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New runway at Heathrow 'will fail on every level', says London mayor

British Prime Minister David Cameron and London Mayor Boris Johnson (left) leave St Paul's Cathedral in central London on July 7, 2015 after attending a memorial service in memory of the 52 victims of the 7/7 London attacks.

[LONDON] London's mayor, a potential successor to British Prime Minister David Cameron, said a proposal to build a third runway at Heathrow Airport was doomed to fail, complicating an already fraught issue for the government.

In July, after a three-year study, the Airports Commission recommended Heathrow as the best option for an additional runway over two other shortlisted airports, arguing this offered Britain the best way of adding long-haul routes to new markets that it said were "urgently required".

But Boris Johnson, a long-standing critic of the plans, said on Monday the report itself showed that the proposal would not solve capacity issues.

"The figures teased out of their report on the fall in domestic and even long-haul connectivity show that as a nation, by expanding Heathrow, we would merely be investing in decline," he said in a statement. "Their report very clearly shows that a third runway will fail both London and the UK on every level."

Mr Johnson, who re-entered parliament at national elections in May, has sent a dossier to lawmakers pulling apart the report's recommendations, according to a statement from his office. He raised questions over noise pollution data and the number of night flights, both key concerns for residents living under flight paths.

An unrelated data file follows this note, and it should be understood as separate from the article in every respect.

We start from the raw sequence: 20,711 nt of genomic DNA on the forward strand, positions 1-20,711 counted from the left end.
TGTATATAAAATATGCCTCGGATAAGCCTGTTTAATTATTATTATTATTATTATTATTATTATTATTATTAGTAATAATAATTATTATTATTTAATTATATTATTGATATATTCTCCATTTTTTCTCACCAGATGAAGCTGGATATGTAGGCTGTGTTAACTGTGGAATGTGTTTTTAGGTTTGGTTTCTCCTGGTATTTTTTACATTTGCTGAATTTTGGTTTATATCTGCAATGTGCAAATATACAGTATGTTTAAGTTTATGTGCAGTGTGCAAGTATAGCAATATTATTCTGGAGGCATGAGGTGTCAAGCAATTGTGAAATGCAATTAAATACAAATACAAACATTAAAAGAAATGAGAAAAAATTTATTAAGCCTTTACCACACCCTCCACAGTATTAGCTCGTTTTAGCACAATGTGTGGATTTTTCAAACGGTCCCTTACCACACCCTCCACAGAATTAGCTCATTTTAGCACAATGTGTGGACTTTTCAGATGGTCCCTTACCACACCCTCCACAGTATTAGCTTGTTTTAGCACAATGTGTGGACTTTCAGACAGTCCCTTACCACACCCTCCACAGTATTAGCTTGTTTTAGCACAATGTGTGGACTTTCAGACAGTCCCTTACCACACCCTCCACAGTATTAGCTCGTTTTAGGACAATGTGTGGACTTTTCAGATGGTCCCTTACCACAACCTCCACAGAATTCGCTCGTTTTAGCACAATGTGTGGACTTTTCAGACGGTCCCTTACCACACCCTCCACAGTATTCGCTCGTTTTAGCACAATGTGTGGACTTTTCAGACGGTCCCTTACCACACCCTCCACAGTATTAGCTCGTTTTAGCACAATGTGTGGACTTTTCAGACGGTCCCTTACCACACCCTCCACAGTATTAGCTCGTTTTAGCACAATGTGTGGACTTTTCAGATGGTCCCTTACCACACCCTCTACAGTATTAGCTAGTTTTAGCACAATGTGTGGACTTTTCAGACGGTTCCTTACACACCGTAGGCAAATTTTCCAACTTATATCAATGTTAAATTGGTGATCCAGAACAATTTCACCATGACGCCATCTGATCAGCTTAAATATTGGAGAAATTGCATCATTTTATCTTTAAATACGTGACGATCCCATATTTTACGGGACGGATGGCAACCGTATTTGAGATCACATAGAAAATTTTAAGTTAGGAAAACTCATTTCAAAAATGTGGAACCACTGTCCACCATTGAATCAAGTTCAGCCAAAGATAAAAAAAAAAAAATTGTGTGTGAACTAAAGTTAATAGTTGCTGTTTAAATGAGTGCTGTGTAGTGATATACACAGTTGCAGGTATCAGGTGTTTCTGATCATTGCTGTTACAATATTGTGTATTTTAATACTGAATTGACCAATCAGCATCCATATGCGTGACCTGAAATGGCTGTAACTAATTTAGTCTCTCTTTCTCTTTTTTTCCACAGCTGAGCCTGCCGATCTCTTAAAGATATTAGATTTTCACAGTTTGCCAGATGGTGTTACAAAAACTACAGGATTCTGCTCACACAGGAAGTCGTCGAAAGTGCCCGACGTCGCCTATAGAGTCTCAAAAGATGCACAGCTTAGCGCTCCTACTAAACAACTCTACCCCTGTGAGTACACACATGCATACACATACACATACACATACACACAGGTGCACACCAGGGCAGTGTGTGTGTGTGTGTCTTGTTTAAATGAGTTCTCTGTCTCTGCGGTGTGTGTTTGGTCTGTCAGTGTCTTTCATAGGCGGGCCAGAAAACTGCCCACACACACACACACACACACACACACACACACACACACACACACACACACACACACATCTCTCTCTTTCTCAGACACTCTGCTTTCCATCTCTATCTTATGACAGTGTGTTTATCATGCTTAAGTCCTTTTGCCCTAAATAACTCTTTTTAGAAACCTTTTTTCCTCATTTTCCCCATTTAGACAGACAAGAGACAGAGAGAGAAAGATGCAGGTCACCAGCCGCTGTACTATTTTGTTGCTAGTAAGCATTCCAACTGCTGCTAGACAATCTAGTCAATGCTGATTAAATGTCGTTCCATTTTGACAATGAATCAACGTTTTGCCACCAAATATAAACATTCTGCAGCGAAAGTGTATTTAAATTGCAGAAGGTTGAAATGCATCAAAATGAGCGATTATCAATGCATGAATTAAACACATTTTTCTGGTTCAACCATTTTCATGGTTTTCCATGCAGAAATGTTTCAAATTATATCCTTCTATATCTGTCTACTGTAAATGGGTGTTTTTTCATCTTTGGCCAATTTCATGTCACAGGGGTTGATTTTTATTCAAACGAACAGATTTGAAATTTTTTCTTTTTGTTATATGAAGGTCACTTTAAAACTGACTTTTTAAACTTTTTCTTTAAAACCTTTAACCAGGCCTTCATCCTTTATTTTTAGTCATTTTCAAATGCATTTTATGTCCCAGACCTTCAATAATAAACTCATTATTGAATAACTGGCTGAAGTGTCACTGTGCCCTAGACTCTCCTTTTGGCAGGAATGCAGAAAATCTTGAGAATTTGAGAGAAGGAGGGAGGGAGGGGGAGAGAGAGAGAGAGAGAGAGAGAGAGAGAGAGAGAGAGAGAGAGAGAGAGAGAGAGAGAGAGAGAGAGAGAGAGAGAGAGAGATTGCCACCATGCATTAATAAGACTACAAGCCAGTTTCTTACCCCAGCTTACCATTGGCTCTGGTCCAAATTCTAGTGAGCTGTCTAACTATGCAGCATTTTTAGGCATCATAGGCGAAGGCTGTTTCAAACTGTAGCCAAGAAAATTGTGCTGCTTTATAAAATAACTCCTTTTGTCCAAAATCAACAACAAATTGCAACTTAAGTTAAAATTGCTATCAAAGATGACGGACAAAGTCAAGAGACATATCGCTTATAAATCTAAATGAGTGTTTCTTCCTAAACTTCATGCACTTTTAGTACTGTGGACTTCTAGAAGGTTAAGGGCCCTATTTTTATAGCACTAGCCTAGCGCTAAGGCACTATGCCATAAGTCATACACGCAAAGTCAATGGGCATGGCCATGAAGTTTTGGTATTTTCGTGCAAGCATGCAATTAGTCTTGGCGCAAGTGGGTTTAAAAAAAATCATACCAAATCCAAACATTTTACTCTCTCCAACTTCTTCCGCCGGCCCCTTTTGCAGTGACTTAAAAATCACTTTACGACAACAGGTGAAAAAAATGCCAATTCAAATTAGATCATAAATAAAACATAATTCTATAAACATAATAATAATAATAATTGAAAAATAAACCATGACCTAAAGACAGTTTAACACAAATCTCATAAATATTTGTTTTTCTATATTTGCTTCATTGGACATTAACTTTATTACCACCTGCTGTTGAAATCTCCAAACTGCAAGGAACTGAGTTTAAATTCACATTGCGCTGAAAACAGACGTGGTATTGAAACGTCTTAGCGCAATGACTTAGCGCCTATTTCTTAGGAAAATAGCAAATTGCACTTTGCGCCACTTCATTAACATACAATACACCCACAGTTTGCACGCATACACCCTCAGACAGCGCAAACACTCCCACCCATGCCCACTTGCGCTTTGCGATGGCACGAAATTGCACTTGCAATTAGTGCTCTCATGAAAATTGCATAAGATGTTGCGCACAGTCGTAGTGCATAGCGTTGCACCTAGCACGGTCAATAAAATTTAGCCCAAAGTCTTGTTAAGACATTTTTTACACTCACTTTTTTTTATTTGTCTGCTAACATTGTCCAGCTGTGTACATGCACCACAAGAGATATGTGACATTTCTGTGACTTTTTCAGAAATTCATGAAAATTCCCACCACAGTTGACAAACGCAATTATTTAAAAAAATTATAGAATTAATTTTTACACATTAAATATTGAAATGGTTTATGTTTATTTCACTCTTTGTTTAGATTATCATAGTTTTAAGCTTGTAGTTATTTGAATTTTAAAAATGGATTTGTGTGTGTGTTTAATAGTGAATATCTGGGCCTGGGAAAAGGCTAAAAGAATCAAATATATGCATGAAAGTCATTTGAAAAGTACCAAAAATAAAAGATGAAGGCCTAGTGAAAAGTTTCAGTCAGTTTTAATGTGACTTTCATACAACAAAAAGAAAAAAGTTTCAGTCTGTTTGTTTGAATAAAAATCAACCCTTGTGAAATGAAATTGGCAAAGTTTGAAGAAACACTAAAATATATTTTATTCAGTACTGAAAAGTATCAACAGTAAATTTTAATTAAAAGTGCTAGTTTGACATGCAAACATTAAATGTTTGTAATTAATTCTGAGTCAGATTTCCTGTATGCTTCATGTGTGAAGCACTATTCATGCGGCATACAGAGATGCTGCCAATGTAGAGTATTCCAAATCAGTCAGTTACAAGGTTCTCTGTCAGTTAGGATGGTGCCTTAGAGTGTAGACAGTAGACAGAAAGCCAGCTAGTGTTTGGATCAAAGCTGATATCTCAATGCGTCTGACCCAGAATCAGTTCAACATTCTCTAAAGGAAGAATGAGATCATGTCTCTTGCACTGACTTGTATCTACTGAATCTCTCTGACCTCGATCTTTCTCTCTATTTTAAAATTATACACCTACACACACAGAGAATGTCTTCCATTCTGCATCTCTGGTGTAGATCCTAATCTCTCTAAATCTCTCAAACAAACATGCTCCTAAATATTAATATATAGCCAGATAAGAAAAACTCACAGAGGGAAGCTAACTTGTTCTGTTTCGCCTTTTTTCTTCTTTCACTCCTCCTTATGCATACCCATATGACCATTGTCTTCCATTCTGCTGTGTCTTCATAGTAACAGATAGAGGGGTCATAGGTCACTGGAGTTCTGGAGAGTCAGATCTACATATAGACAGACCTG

He instead suggested building a new airport in the Thames Estuary to the east of London, a proposal known colloquially in Britain as "Boris Island".

Mr Cameron said in July that he would make a final decision on the 23 billion pound (S$49.8 billion) plan by the end of the year but the government is likely to anger supporters with whatever choice it makes.

The prime minister is in a difficult spot after pledging to voters before the 2010 election that first brought him to power that he would not allow a third runway at Heathrow, "no ifs, no buts".

Mr Johnson is one of several high-profile Conservative lawmakers who oppose the move and is tipped by many in the press to succeed Mr Cameron, who has ruled out serving a third term as prime minister.

Heathrow's largest shareholder is Spanish infrastructure firm Ferrovial.